Multiple Sclerosis Center

The signs may seem random but tingling, fatigue and blurred vision can all point to the progressive immune disorder multiple sclerosis (MS), especially in people ages 20 to 40.

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Dr. Brian Wong of the comprehensive Neuroimmunology Program at the Hartford HealthCare Ayer Neuroscience Institute, explains that in MS, the body’s immune system, which should keep you healthy, instead attacks parts of the body vital to everyday function. This includes the protective covering of your nerve cells, called myelin, causing impaired and diminished brain and spine function.

“Symptoms of MS are rather unpredictable and vary from one person to the next,” says Dr. Wong, the first board-certified neurologist with a fellowship in neuroimmunology at Hartford HealthCare. “Severe cases can lead to paralysis, vision loss and diminished brain function, but most people struggle with fatigue and balance issues.”

In states like Connecticut, for some reason, there are more cases of MS than states closer to the equator. There are more than 400,000 people with MS in the country, 6,000 of whom live here.

Early Signs

Early signs of MS can include:

  • Vision and hearing problems. Inflammation from MS affects the optic nerve connecting the eyes to the brain, which can cause blurry vision, double vision, pain in the eye, a dulling of colors or vision loss in one or both eyes. You may also experience a hearing loss in one or both ears.
  • Tingling and numbness. Because MS affects nerves in the brain and spinal cord, it can send conflicting signals or no signals through the body. The result is numbness, usually in the legs, arms, face and fingers.
  • Pains and spasms. The legs are mainly affected by pain and spasms, which can be chronic and involuntary. You may also experience joint and muscle stiffness, tremors and uncontrollable shaking.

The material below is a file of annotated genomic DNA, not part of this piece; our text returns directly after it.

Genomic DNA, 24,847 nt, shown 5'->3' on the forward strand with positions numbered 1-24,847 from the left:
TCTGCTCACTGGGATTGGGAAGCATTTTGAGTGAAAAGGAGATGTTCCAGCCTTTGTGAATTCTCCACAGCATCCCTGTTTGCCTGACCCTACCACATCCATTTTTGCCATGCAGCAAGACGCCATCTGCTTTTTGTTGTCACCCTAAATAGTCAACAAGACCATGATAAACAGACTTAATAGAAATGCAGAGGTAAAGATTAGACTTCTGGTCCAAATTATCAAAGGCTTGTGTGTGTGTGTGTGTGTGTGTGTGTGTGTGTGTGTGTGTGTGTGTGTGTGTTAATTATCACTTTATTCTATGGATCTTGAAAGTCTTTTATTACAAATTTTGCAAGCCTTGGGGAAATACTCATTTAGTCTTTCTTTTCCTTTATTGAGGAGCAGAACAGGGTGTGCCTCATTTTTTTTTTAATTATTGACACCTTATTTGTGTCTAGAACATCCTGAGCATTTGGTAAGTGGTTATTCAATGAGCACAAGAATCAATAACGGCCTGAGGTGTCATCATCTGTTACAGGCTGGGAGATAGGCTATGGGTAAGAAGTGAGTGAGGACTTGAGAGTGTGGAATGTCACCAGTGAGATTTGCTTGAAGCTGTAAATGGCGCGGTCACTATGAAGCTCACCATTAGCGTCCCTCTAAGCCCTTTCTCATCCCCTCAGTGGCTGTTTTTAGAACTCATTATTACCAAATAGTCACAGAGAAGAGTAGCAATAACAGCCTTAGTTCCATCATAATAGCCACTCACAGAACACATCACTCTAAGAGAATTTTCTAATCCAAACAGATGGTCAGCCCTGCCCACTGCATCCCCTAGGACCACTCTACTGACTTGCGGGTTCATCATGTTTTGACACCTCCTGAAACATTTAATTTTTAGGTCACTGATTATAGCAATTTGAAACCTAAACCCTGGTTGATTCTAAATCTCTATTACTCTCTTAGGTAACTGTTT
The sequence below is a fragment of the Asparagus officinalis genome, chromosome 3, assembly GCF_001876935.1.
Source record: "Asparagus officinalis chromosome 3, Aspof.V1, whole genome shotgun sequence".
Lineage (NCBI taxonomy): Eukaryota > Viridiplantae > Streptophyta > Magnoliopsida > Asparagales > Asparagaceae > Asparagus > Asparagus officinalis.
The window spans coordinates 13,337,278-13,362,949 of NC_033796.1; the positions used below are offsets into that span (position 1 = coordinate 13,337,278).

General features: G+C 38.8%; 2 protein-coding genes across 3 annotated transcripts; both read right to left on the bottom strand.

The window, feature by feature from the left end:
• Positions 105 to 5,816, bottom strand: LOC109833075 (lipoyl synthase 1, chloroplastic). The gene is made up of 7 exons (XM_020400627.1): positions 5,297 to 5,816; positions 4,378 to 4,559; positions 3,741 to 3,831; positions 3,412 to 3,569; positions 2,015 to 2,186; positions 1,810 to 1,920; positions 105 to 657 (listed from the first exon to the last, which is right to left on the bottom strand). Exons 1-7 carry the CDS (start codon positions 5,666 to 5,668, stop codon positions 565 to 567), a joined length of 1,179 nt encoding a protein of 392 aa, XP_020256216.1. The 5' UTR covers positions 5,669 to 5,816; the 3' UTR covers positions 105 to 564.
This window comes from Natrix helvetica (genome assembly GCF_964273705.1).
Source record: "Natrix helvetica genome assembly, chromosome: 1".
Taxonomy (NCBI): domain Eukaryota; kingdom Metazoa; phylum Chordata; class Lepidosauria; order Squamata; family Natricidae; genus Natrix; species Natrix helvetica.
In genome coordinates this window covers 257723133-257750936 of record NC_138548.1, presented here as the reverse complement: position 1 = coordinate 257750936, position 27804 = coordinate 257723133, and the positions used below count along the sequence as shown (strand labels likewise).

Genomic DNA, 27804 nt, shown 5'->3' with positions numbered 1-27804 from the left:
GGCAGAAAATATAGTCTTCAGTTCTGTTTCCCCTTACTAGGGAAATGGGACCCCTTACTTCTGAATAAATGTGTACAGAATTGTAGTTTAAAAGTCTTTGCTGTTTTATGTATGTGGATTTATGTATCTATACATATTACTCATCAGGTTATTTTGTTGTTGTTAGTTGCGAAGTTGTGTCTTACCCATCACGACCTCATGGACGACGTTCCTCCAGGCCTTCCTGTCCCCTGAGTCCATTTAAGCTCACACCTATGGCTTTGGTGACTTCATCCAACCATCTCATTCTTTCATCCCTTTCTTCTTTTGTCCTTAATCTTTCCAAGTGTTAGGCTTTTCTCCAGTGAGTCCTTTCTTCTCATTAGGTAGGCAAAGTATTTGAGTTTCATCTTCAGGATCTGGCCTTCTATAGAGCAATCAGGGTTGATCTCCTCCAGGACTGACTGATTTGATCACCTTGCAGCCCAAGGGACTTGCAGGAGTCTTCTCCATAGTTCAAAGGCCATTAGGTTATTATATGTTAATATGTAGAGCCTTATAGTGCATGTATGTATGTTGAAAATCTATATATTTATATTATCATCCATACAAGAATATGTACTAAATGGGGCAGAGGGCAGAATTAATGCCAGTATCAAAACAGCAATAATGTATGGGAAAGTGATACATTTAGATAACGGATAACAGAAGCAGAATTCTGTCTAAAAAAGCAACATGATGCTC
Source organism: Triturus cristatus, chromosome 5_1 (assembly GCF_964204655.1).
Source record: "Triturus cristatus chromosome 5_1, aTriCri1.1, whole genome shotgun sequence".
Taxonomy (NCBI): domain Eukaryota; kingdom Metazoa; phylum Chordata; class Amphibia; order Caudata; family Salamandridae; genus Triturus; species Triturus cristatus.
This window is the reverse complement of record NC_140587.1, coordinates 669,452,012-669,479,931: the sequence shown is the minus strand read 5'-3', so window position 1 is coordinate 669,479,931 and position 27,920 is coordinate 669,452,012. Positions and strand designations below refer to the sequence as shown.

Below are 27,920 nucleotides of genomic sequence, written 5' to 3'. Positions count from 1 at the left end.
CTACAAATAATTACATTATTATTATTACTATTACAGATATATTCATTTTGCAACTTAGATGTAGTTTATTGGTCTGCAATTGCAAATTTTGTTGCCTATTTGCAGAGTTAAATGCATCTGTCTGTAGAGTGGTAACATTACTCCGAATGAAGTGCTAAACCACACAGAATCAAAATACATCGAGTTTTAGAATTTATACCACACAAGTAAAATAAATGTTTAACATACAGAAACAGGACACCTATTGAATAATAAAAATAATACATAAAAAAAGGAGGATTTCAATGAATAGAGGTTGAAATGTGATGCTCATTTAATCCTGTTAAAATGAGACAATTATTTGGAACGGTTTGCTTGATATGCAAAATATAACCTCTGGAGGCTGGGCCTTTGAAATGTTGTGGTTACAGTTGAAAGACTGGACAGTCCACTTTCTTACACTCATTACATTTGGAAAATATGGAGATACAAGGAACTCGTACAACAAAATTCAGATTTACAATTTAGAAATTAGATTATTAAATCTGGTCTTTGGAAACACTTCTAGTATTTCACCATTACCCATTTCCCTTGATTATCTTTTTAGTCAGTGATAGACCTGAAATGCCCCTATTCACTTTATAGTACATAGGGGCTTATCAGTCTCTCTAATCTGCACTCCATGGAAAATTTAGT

• Weakness and fatigue. Affecting about 80 percent of people with early MS, this is caused by the deterioration of myelin in the spinal column. Weakness is most noticeable in the legs, while the fatigue can come on suddenly and last for weeks.
  • Clumsiness. The effect of MS on the spinal column can also lead to coordination and balance problems, trouble walking and even a change in your gait.
  • Dizziness. When you stand up, you might experience lightheadedness or vertigo, which is a feeling like the world is spinning around you.
  • Bladder and bowel dysfunction – You may find you have to go more often and experience slight incontinence. Some people also have constipation, diarrhea or loss of bowel control.
  • Sexual dysfunction. Because MS originates in the central nervous system, which also controls sexual arousal, being intimate may be challenging.
  • Cognitive problems. Most people with MS will experience memory problems, shortened attention span, language difficulties, slurred speech and trouble staying organized.
  • Emotional health concerns. The weight of a chronic, unpredictable illness can cause major depression, irritability and mood swings.

Tests

Several tests are used to diagnose MS, according to Wong. These include:

  • Neurological exam in which your doctor will check for impaired nerve function
  • Eye exam to evaluate your vision and check for eye diseases
  • MRI (magnetic resonance imaging) to closely examine your brain and spinal cord
  • Spinal tap to test the fluid circulating around your brain and spinal cord

“We’re looking for signs of damage to the central nervous system and to rule out other causes,” Wong explains. “We hope to diagnose as early as possible to help prevent the disease from progressing quickly.”

Meet our Multiple Sclerosis Center Specialist:

Name Specialties Location
Wong, Brian James, MD
860.628.3910
  • Neuroimmunology
  • Neurology
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  • Southington

Multiple Sclerosis Center

  • Location

    462 Queen Street
    Southington, CT 06489

  • Phone
    860.628.3910